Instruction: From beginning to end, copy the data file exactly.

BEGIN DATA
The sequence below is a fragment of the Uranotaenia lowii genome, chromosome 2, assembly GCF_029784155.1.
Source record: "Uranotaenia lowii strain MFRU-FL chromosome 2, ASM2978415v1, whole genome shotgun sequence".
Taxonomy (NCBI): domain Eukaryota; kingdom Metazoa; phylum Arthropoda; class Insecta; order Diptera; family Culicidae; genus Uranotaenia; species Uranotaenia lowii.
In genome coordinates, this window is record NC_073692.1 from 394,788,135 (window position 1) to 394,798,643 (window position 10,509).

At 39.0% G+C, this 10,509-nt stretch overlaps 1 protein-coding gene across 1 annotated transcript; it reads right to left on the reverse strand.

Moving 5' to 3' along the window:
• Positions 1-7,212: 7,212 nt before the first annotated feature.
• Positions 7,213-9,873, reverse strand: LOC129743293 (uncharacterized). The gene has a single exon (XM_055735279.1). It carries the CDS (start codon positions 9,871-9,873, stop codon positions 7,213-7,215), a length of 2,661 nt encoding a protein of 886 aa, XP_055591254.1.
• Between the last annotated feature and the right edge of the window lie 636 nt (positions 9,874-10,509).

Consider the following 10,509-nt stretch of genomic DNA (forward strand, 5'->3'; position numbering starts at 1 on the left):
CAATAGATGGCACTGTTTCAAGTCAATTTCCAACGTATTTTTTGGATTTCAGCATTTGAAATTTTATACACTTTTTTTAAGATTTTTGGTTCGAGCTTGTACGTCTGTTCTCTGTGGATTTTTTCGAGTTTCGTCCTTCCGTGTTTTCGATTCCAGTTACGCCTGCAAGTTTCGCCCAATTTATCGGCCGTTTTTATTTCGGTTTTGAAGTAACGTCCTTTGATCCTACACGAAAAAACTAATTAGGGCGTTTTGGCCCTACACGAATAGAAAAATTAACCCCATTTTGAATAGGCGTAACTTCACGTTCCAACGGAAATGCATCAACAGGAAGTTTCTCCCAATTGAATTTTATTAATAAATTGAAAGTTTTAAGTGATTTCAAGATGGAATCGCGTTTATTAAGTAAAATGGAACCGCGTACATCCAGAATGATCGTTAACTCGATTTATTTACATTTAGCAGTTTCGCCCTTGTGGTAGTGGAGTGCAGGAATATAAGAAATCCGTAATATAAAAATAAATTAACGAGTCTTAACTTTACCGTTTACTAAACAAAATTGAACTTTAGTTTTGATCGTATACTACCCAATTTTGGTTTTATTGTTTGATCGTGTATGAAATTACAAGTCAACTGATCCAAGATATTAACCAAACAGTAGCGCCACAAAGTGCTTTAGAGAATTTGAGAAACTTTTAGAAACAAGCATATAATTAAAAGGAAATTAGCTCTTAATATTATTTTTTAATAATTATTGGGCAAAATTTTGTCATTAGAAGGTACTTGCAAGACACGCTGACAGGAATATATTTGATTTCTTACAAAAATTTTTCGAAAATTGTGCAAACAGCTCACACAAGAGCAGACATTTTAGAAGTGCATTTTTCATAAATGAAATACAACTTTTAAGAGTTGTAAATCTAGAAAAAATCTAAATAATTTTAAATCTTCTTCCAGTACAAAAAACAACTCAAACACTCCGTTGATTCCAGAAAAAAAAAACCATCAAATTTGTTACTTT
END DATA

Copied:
The sequence below is a fragment of the Uranotaenia lowii genome, chromosome 2, assembly GCF_029784155.1.
Source record: "Uranotaenia lowii strain MFRU-FL chromosome 2, ASM2978415v1, whole genome shotgun sequence".
Taxonomy (NCBI): domain Eukaryota; kingdom Metazoa; phylum Arthropoda; class Insecta; order Diptera; family Culicidae; genus Uranotaenia; species Uranotaenia lowii.
In genome coordinates, this window is record NC_073692.1 from 394,788,135 (window position 1) to 394,798,643 (window position 10,509).

At 39.0% G+C, this 10,509-nt stretch overlaps 1 protein-coding gene across 1 annotated transcript; it reads right to left on the reverse strand.

Moving 5' to 3' along the window:
• Positions 1-7,212: 7,212 nt before the first annotated feature.
• Positions 7,213-9,873, reverse strand: LOC129743293 (uncharacterized). The gene has a single exon (XM_055735279.1). It carries the CDS (start codon positions 9,871-9,873, stop codon positions 7,213-7,215), a length of 2,661 nt encoding a protein of 886 aa, XP_055591254.1.
• Between the last annotated feature and the right edge of the window lie 636 nt (positions 9,874-10,509).

Consider the following 10,509-nt stretch of genomic DNA (forward strand, 5'->3'; position numbering starts at 1 on the left):
CAATAGATGGCACTGTTTCAAGTCAATTTCCAACGTATTTTTTGGATTTCAGCATTTGAAATTTTATACACTTTTTTTAAGATTTTTGGTTCGAGCTTGTACGTCTGTTCTCTGTGGATTTTTTCGAGTTTCGTCCTTCCGTGTTTTCGATTCCAGTTACGCCTGCAAGTTTCGCCCAATTTATCGGCCGTTTTTATTTCGGTTTTGAAGTAACGTCCTTTGATCCTACACGAAAAAACTAATTAGGGCGTTTTGGCCCTACACGAATAGAAAAATTAACCCCATTTTGAATAGGCGTAACTTCACGTTCCAACGGAAATGCATCAACAGGAAGTTTCTCCCAATTGAATTTTATTAATAAATTGAAAGTTTTAAGTGATTTCAAGATGGAATCGCGTTTATTAAGTAAAATGGAACCGCGTACATCCAGAATGATCGTTAACTCGATTTATTTACATTTAGCAGTTTCGCCCTTGTGGTAGTGGAGTGCAGGAATATAAGAAATCCGTAATATAAAAATAAATTAACGAGTCTTAACTTTACCGTTTACTAAACAAAATTGAACTTTAGTTTTGATCGTATACTACCCAATTTTGGTTTTATTGTTTGATCGTGTATGAAATTACAAGTCAACTGATCCAAGATATTAACCAAACAGTAGCGCCACAAAGTGCTTTAGAGAATTTGAGAAACTTTTAGAAACAAGCATATAATTAAAAGGAAATTAGCTCTTAATATTATTTTTTAATAATTATTGGGCAAAATTTTGTCATTAGAAGGTACTTGCAAGACACGCTGACAGGAATATATTTGATTTCTTACAAAAATTTTTCGAAAATTGTGCAAACAGCTCACACAAGAGCAGACATTTTAGAAGTGCATTTTTCATAAATGAAATACAACTTTTAAGAGTTGTAAATCTAGAAAAAATCTAAATAATTTTAAATCTTCTTCCAGTACAAAAAACAACTCAAACACTCCGTTGATTCCAGAAAAAAAAAACCATCAAATTTGTTACTTT